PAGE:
Robert Mueller’s Russia probe isn’t ending any time soon, and that’s bad news for President Donald Trump and congressional Republicans already bracing for a possible 2018 Democratic midterm wave.
While many Republicans insist the Trump-Russia saga is overblown, they worry headlines about federal indictments, high profile trials—and a potential blockbuster meeting between Mueller and Trump himself—could obscure their positive message ahead of November elections and threaten their House and Senate majorities.
In an ominous development for Republicans, a federal judge overseeing the upcoming trial of former Trump campaign manager Paul Manafort and his deputy Rick Gates rejected Mueller’s request to begin in May and instead outlined a scheduled start as soon as September or October — peak election season.
“The timing of the Manafort-Gates trial will dictate major coverage going into early voting,” said veteran Republican strategist John Weaver. “And this is without knowing for certain how many more indictments and how much closer this Siberian political cancer gets near the Oval Office.”
“It’s mood music that doesn’t help,” agreed a senior Republican campaign strategist working on several midterm races. “Every day the party is talking about this investigation is a day they’re not talking about the economy and the tax cuts they provided and jobs and things that are successfully happening.”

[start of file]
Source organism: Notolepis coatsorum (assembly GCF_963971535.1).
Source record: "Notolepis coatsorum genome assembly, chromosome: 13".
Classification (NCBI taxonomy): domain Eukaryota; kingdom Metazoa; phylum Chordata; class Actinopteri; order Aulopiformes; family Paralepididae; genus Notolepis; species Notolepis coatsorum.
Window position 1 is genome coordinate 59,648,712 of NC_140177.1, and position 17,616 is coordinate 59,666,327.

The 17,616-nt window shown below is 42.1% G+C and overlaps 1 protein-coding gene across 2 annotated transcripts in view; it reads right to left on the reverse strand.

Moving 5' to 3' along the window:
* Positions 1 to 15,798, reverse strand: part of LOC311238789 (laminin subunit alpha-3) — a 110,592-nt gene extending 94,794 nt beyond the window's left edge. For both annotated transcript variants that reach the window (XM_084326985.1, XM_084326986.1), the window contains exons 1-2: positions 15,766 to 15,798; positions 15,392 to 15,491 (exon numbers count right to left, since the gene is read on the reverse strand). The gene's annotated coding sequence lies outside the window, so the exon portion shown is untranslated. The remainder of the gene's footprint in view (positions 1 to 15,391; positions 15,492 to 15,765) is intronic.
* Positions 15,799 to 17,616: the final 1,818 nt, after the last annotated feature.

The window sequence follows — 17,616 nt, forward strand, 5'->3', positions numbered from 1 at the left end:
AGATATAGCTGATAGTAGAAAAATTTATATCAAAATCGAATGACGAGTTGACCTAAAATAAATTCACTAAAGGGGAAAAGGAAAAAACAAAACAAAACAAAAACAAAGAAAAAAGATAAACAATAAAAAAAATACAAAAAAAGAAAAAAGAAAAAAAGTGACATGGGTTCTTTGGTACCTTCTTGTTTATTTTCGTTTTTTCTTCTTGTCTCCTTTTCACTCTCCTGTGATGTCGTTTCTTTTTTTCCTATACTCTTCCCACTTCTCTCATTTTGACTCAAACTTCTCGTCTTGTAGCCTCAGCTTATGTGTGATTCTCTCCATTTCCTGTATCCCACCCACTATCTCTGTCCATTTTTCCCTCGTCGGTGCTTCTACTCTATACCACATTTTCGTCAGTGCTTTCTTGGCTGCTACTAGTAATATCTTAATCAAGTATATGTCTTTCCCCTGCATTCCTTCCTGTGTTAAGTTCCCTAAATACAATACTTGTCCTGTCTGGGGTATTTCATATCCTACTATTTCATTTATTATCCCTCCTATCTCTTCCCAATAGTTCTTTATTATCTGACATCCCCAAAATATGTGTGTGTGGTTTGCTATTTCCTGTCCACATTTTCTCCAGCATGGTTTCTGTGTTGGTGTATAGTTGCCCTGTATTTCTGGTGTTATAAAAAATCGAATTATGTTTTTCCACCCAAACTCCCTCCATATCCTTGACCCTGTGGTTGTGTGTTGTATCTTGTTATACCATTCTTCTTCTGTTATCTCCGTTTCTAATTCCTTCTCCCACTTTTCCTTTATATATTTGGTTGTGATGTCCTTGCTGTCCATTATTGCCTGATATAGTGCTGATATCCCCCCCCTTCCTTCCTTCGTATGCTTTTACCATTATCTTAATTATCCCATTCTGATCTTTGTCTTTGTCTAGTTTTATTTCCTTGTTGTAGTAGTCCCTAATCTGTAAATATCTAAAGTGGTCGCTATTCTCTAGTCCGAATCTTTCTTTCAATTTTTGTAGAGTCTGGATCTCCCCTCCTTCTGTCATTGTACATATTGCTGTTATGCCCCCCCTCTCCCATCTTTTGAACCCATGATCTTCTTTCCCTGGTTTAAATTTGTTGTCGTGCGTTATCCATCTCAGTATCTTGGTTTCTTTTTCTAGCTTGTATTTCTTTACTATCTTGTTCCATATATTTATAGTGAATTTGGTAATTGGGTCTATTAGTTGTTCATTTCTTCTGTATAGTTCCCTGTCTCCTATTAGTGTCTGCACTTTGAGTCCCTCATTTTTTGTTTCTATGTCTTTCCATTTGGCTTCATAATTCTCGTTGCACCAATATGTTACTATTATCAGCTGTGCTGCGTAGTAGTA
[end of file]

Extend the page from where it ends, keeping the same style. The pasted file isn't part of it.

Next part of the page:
A second GOP operative active in the midterm elections said there is no “good time” for a public trial of two of the president’s senior campaign officials. But, he added: “You’d rather it not be in the fall.”
And few observers believe Mueller is finished bringing criminal charges. The special counsel so far has kept under wraps any criminal charges until they’ve been filed, leaving Republicans nervous about the prospect that new indictments could land without warning against top Trump associates just as voters are making their decisions.
Mueller has also told Trump’s attorneys he’s interested in interviewing the president. Though such questioning would not occur in a public setting, it would be an historic event sure to generate blaring headlines.
Also sure to rock the political word: any potential pardons Trump might issue for former staffers ensnared in the Russia probe, including his former national security adviser, Michael Flynn, who pleaded guilty in December for lying to the FBI. Trump has refused to rule out such a move.